Caffeine-packed energy drinks under scrutiny, as a death toll is alleged. The FDA is investigating. So will we.
Caffeine-packed “energy drinks” are all over these days. A marketing phenom. A buzz phenom. A lifestyle. Red Bull. Monster. Rock Star. Five-Hour Energy. Hawked on college campuses and in check-out lines.
A can or little bottle to blast you through the day, the night, the moto-cross, the big party. The guy who jumped from space had Red Bull on his jump suit. It’s a “live hard, play hard” message in a bottle. Now there are reports of death after energy drink. No proven link, but the FDA is on it.
This hour, On Point: energy drinks, how much is too much, and the way we live now.
Barry Meier, reporter for the New York Times.
Jeffrey Klineman, editor of BevNet.com.
Katie Baker, staff writer for Jezebel.
Steven Lipshultz, Professor of Pediatrics, University of Miami Miller School of Medicine.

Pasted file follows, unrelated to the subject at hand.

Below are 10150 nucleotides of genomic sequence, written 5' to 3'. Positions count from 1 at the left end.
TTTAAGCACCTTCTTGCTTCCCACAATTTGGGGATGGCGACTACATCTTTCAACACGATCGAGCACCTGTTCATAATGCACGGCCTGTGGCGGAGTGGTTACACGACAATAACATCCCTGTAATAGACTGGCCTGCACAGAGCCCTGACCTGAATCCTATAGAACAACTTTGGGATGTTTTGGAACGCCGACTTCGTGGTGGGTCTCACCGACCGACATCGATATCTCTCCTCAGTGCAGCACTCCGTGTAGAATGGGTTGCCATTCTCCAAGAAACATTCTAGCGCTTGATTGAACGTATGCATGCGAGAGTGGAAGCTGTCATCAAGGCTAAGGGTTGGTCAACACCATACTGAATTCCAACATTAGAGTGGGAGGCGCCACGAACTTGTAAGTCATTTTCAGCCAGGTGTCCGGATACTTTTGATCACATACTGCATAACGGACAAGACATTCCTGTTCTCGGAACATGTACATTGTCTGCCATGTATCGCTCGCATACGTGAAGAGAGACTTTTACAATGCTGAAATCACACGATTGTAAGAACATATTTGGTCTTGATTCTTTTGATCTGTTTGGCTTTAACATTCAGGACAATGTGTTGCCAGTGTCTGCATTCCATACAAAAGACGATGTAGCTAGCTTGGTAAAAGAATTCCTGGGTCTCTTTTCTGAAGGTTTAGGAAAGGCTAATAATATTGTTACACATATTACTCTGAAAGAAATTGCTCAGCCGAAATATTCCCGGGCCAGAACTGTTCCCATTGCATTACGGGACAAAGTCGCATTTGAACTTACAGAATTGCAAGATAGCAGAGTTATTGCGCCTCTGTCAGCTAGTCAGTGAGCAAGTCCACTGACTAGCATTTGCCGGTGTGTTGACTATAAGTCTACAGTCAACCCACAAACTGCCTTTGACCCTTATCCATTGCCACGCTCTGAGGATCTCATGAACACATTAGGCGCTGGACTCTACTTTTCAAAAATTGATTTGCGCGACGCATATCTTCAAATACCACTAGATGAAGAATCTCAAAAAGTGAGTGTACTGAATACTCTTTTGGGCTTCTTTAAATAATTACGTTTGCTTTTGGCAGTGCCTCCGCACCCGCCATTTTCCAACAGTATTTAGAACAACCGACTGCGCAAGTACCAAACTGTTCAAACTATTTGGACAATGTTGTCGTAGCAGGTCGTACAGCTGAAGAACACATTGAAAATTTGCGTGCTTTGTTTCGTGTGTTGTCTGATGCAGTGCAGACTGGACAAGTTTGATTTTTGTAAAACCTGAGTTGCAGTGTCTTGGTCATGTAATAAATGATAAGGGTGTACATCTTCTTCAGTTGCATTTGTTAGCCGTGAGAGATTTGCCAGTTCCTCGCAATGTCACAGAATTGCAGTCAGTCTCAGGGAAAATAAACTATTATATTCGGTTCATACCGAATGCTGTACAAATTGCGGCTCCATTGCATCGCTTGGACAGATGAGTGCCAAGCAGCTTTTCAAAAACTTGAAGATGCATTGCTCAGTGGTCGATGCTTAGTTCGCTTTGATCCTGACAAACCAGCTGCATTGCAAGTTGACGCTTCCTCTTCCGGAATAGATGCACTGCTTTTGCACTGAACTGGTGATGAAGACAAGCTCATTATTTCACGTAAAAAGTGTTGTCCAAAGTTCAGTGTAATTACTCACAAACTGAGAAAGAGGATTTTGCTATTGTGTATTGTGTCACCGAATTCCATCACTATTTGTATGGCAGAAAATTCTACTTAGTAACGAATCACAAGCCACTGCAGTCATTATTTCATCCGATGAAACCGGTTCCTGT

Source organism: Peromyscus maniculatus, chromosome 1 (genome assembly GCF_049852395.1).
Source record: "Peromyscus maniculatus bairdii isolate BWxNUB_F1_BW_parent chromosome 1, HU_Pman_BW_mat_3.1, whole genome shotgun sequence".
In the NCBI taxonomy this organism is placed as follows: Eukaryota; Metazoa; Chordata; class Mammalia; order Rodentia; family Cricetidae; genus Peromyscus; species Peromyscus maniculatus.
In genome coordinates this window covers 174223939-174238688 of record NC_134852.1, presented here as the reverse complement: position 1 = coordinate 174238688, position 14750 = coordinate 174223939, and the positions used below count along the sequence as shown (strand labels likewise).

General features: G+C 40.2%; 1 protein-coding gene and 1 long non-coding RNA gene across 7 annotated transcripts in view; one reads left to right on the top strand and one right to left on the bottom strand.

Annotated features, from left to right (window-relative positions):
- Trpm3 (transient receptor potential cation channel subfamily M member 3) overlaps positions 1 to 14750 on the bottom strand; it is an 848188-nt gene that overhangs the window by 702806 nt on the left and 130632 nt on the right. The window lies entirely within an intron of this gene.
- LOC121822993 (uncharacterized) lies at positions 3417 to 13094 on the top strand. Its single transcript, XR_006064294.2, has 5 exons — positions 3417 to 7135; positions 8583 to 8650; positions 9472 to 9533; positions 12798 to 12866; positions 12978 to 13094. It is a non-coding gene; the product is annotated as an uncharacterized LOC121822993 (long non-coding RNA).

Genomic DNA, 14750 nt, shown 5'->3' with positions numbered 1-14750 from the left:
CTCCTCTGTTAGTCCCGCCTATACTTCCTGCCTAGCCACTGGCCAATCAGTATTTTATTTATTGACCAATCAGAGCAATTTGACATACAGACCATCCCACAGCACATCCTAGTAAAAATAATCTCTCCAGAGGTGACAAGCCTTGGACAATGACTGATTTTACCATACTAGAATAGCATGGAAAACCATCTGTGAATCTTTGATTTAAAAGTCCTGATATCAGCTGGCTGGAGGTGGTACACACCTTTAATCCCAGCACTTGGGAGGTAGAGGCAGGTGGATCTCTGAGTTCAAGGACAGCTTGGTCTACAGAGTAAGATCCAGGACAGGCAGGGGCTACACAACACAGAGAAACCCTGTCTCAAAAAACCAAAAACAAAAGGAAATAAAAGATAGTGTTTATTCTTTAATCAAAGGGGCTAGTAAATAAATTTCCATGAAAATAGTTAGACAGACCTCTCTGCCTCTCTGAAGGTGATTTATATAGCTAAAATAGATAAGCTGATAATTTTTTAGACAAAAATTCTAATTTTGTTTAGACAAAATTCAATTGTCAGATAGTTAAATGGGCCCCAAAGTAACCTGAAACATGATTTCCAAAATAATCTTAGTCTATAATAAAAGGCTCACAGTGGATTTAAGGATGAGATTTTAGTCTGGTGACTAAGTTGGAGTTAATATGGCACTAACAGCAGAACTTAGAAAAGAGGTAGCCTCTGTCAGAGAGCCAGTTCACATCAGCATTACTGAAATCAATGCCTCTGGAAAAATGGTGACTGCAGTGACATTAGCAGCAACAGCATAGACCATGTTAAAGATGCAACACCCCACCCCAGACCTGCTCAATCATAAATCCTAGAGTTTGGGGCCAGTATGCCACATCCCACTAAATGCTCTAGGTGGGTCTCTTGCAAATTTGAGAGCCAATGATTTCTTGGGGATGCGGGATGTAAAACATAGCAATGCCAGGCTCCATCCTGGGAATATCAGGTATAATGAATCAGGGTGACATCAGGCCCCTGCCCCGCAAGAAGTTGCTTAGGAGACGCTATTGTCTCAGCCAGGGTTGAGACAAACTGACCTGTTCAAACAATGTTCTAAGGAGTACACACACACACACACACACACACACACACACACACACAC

From Tom’s Reading List
NBC News “Does this sound like you? Two cups of coffee in the morning, a coffee break at 11 or so, another cup in the afternoon and a cup after dinner? That might be enough to interfere with sleep or even give some people the jitters, but it’s nowhere near an overdose. It may also be nothing compared to what some teenagers are consuming to deal with schoolwork or job pressures.”
Forbes “Energy drinks make up only a tiny portion of the beverage market, but right now it’s the fastest-growing segment. And although the drinks have fine-print warnings against consumption by those under 18, popularity among preteens and teens is one of the reasons for the growth. Energy drink sales rose by more than 16 percent last year and Monster was in the lead, with 35 percent of the market. Just last year Monster passed Red Bull, which has been around longer, with 30 percent, and Rockstar at 19 percent.”
Chicago Tribune “The Food and Drug Administration said on Monday that it was investigating reports of five deaths that may be associated with Monster Beverage Corp’s namesake energy drink, and the company’s shares fell more than 14 percent.”
University of Miami “Youth account for half of the energy drink market, and according to surveys, 30 percent to 50 percent of adolescents report consuming energy drinks. Typically, energy drinks contain high levels of stimulants such as caffeine, taurine and guarana, and safe consumption levels have not been established for most adolescents. “